BALTIMORE — Taylor Alexander, 23, reopened her Baltimore-based business— Flawless Damsels Boutique— for a second time on August 29, 2015.
Shortly after graduating from Bethune-Cookman University (B-CU), she put her Business Management degree to use. An online business that she started in college selling waist trainers and diet plans led to the addition of a storefront location. The ambitious entrepreneur maxed out her credit cards, and wiped out her savings account to finance opening Flawless Damsels Boutique, located at 2414 E. Monument Street in Baltimore City.
Alexander, who sells women’s clothing, waist trainers, makeup, jewelry, shoes, diet products, handbags and additional items thrived since it opened in September of 2013.
Despite a strong start, Alexander was forced to close her small business on April 27, 2015. Boards on the windows served as a reminder of riots that erupted after Freddie Gray’s death. The damage sustained at Flawless Damsels Boutique was assessed at over $60,000. The store was Alexander’s sole source of income. She lost everything, including the computer that houses her business records. Flawless Damsels Boutique was one of nearly 380 businesses that were damaged in Baltimore.
“My business was vandalized and looted during the riots for Freddie Gray. It’s been almost four months. I’ve had to completely close because they [looters] took all of [the] inventory, broke the windows and the doors. I had to completely rebuild from the ground up,” Alexander said. “I always wanted to come back and conduct business here. I didn’t take anything that happened personal. I just decided to get back to doing what I love.”
Alexander remained optimistic that she would reopen, although she was unsure how she would persevere. Customers and community supporters showed up to help dispose of glass and broken items before the building was secured. Donations of goods, services and more than $6,250 raised from a Gofundme campaign were some of the personal resources offered to help Alexander begin to pull everything back together. However, a forgivable loan awarded by the Baltimore Development Corporation (BDC) was the resource that has allowed Alexander to get a fresh start. She was also offered free counseling from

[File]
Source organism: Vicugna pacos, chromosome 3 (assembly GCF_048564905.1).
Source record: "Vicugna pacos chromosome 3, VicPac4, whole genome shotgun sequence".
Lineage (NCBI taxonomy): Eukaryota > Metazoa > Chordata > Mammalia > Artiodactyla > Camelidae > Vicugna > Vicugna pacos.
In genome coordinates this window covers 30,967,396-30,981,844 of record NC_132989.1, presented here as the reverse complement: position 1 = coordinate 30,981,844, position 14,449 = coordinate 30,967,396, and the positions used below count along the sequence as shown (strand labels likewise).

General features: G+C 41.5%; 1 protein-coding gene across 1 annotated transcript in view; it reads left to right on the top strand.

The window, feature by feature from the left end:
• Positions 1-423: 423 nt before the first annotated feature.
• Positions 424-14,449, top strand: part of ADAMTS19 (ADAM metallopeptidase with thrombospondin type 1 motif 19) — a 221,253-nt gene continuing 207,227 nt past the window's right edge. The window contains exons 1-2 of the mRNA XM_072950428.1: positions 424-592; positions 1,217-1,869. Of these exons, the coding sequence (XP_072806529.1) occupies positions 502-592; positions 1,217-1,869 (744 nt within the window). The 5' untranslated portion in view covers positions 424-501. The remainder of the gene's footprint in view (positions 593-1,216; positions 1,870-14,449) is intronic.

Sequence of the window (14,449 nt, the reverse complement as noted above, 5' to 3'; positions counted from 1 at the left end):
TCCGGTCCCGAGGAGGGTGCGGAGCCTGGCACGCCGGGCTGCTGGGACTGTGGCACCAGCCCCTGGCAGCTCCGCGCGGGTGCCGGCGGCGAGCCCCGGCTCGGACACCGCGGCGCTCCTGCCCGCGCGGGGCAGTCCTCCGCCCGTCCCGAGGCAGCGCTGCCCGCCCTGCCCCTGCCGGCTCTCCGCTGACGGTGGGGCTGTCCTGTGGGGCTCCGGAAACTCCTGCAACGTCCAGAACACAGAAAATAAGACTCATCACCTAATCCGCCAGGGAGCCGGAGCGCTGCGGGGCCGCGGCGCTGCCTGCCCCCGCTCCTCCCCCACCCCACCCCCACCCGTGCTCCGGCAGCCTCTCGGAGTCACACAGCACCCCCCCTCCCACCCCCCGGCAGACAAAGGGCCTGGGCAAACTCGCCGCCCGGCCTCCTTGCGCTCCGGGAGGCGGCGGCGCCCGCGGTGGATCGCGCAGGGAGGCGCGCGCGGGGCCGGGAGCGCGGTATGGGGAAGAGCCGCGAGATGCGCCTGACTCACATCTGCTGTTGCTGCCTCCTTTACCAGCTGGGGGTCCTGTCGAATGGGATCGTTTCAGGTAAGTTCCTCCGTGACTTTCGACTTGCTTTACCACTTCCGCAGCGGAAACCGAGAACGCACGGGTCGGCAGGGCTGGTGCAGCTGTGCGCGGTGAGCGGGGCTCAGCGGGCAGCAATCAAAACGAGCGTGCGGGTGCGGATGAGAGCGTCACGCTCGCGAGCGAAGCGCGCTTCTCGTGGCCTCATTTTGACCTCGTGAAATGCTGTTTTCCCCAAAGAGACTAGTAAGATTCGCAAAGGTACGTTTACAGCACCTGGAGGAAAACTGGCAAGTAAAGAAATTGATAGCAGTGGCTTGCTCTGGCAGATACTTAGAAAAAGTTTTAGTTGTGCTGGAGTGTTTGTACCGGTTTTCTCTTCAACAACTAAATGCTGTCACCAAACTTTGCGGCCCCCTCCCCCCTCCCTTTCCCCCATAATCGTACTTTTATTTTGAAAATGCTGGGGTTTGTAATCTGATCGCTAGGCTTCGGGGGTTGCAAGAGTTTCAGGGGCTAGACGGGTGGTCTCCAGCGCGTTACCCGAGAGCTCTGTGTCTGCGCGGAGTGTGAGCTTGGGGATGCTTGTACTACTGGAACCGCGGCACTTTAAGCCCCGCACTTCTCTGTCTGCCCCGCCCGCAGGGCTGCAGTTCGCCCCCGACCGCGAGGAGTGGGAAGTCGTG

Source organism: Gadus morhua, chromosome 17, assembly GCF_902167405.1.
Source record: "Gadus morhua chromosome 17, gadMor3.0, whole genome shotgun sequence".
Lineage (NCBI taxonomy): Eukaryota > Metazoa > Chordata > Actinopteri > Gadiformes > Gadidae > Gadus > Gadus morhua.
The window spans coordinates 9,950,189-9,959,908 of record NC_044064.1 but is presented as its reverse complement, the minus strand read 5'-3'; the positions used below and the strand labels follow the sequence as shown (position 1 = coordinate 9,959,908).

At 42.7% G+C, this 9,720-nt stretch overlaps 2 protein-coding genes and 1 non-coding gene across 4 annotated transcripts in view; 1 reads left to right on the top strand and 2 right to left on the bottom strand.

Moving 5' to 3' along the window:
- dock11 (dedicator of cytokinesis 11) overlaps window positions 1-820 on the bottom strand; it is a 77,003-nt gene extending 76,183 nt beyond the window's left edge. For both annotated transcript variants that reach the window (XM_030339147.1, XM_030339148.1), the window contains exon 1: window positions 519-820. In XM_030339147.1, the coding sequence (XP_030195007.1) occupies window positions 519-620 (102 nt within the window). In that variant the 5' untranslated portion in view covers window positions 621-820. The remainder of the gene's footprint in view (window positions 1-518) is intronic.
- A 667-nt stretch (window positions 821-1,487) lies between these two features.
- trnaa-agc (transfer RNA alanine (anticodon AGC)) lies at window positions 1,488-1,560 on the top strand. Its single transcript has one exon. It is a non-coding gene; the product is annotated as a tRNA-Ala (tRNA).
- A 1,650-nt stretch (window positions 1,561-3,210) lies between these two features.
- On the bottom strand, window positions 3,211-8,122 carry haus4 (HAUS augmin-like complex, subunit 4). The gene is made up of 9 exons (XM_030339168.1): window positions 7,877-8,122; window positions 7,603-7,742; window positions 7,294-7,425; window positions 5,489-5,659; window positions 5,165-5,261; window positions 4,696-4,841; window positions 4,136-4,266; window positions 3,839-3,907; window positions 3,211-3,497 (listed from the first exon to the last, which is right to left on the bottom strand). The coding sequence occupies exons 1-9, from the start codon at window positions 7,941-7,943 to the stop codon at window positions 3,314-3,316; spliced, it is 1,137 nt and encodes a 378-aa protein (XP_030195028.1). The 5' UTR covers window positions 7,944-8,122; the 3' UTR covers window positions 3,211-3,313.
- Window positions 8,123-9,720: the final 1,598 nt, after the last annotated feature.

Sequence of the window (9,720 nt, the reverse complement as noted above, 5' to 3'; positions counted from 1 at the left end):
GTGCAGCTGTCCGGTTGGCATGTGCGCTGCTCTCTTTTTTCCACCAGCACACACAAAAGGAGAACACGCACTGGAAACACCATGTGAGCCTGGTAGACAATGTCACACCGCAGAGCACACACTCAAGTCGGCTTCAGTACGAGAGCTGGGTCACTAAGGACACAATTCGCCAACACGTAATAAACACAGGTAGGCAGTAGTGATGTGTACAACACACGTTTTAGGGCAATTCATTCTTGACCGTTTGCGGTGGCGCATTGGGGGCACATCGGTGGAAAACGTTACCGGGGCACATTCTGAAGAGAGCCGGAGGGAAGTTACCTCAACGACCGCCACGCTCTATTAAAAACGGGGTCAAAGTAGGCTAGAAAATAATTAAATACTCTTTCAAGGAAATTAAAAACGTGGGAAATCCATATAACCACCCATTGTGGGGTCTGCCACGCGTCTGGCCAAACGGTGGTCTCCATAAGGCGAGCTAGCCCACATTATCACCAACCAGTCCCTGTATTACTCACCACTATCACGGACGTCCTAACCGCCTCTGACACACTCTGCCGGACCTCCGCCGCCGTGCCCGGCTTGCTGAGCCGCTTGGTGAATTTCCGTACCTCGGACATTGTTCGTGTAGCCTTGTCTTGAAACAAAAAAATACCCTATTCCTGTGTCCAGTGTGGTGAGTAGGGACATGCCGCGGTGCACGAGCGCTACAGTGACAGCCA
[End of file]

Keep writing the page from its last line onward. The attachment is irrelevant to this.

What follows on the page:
the Small Business Resource Center.
Evidence of Alexander’s resilience was apparent during the joy-filled grand reopening. The store was well stocked with clothing selections and accessories leading up to the fall season.
“Some people are more excited than I am,” Alexander said, during the event.
Well-wishers like Mary Aikins-Afful streamed in with smiles and hugs as a deejay played upbeat music. Aikins-Afful reportedly met Alexander while walking at Lake Montebello in Baltimore with a small group of people. Alexander told them about the grand opening. The gracious supporter was one of Alexander’s first customers.
“I am almost overwhelmed. This is very impressive. A1 classy,” Mary Aikins- Afful said, perusing displayed fashions.
Models from “3 Divas Designs & Studios” participated in a sidewalk fashion show. Complimentary cupcakes were provided by Andeidra Bell, owner of Cupsey Cakesey By Dee.
Theresa Ervin, CEO of the modeling agency and Bell participated in the reopening of Flawless Damsels to support Alexander, who is a fellow member of a sister circle of supportive business owners.
Ayana Howard, 22, a senior who attends Lincoln University grew up with Alexander said, “It is very impressive to see a young woman work this hard for something she really loves. She didn’t think twice about stopping the store. She got right back on her feet. I am very proud of her.”
Howard works at Flawless Damsels when she is not away in college. She remarked that Taylor worked very hard to open her store after graduating from B-CU.
Alexander was overwhelmed by all the support that she received. The resilient business owner is grateful for the blessing of a new beginning.
“Baltimore—I just want to say thank you,” Alexander said, referring to the outpouring of support.